A staple in the garden for centuries, trellises have evolved into a dynamic piece of architecture and support for the modern gardener. Today trellising consists of everything from simple wood lattices, to more complex metal designs, to planter trellising, and so many other options. Trellises can often seem like a daunting project with so many different options, so what exactly should you grow on your trellis? Let’s dive into a few different options for growing on your trellis.
A trellis’s absolute favorite type of plant is any variety of climbing plants. Trellising is specifically designed for plants that will rely on the support system they provide to grow upwards, filling out the lattice with greenery and terrific blooms during the warmer months of the year. When choosing plants to grow on your trellis keep this simple fact about trellises in mind, a plant that wants to grow upwards and wind its way up and across the trellis is the perfect match.
Before beginning your vertical garden, make sure that you have a solid trellising system which will hold up under the added weight of climbing foliage. Metal trellises are often the best way to have a long-standing support system for your climbing plants, though some wood trellising can work as a short-term investment. Secondly, make sure the trellis is firmly anchored into whatever location you will be growing your plants, falling trellising creates a hazard for everyone around your home and garden.
Make sure that you have a solid trellising system which will hold up under the added weight of climbing foliage
Ivy is a staple for home trellising, the long vine grows quickly and will provide a phenomenal green backdrop to any home or garden area. Though Ivy often spreads primarily on the ground, they are easily trained to grow up trellising and cover a wall. Make sure this plant is planted only in partial sunlight to full shade to promote the best growth up your trellising. With so many different types of Ivy to choose from, find the one that best fits the colors of your home or garden or even your experience as a garden.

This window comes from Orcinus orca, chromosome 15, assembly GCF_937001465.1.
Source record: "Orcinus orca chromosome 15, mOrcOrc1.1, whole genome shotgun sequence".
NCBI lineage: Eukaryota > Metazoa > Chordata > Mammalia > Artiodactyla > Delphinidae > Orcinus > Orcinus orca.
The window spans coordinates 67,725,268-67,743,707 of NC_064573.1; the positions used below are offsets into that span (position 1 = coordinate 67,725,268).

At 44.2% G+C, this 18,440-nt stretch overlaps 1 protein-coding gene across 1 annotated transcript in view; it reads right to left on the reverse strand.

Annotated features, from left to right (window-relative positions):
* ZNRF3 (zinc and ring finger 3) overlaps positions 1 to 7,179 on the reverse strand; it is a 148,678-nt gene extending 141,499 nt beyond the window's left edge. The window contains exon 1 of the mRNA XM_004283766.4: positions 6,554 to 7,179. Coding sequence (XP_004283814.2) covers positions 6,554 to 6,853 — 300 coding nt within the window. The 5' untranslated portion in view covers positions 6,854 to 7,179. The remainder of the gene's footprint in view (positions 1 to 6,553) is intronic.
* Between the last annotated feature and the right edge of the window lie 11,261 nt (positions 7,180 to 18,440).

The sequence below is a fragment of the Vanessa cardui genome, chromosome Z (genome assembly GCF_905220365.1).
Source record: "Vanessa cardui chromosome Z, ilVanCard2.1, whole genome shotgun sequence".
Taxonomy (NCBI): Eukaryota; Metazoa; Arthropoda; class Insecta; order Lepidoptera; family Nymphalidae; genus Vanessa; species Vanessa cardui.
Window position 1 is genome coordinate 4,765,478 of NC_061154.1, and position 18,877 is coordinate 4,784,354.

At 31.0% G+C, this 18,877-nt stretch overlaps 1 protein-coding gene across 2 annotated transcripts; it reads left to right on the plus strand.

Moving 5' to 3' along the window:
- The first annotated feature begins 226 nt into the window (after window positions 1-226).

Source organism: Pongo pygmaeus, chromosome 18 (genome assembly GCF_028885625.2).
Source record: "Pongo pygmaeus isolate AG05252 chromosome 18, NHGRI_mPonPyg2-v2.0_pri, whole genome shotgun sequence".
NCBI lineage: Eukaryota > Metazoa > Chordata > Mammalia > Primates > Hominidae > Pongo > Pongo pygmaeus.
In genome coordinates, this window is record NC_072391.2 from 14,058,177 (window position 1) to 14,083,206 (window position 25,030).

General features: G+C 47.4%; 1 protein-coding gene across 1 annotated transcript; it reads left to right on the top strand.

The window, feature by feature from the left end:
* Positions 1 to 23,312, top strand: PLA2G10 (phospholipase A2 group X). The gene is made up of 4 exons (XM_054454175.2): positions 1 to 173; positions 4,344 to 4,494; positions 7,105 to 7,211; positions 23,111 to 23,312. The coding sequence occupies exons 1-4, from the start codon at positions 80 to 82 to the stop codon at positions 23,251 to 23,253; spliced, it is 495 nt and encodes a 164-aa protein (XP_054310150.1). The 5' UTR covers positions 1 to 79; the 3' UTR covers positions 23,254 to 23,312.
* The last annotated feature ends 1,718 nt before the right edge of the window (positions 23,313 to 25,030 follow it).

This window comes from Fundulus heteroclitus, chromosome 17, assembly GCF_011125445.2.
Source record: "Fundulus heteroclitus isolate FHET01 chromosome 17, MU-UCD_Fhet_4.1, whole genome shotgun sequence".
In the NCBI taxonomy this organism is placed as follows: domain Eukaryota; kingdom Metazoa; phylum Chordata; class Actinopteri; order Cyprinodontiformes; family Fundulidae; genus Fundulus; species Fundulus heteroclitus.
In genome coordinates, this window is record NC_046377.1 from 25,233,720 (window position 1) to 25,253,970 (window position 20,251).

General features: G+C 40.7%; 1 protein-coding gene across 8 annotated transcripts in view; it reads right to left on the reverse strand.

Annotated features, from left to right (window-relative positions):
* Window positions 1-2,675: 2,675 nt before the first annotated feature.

Another perennial vine, Clematis provides an immediate dash of color to your garden with their gorgeous flowering blooms. They are also a trellises best friend, needing little coaching to crawl up the trellis and thrive in this vertical garden. Make sure these plants are planted in full to nearly full sunshine and water often to produce the best results. Need more details about clematis? Check out this planting clematis blog post.
Climbing roses are among the most impressive of climbing plants, unlike our last two options which were slender vines, climbing roses have a solid structure. While these are a little more difficult to train on your trellis than a clematis, the results of a little more work can be stunning. Climbing roses come in a variety of different colors from a classic deep red rose color, to white, with almost every color in between. Make sure to choose a strong trellis to hold the weight of the climbing rose and remember to be a little patient as it takes anywhere from 3-5 years for the plant to reach full maturity.
Another climbing flower, the Hydrangea is a hardy plant that grows well despite the level of sunshine received as long as they are planted in good soil and well-watered. Like Climbing Roses, these plants take a little longer to train to climb up a trellis, but they naturally want to grow vertically so give them a little assistance and watch them add a phenomenal vertical element to your garden.
Grown best in partial shade, the honeysuckle plant is the classic flowering vine for trellising. Noted for the numerous different colors that include, white, yellow, and even pink, honeysuckle is common among cottage garden architecture. Drawing in wildlife and especially bumblebees, the honeysuckle is a great addition to your garden trellising.
These 5 plants are phenomenal additions to any garden trellising. Also consider growing some ground lovers around the base of your trellis to add some more mass to the base of these taller plants. Finding combinations of plants that grow well together and provide a stunning contrast is another fun gardening project. Vines and climbing plants are the easiest plants to grow up your trellis. Remember that this list is far from a complete view of all the different plants that can be grown up a trellis, so if these don’t fit your space or your desires for the garden, consider doing a little more research on our blog to find some other trellising options.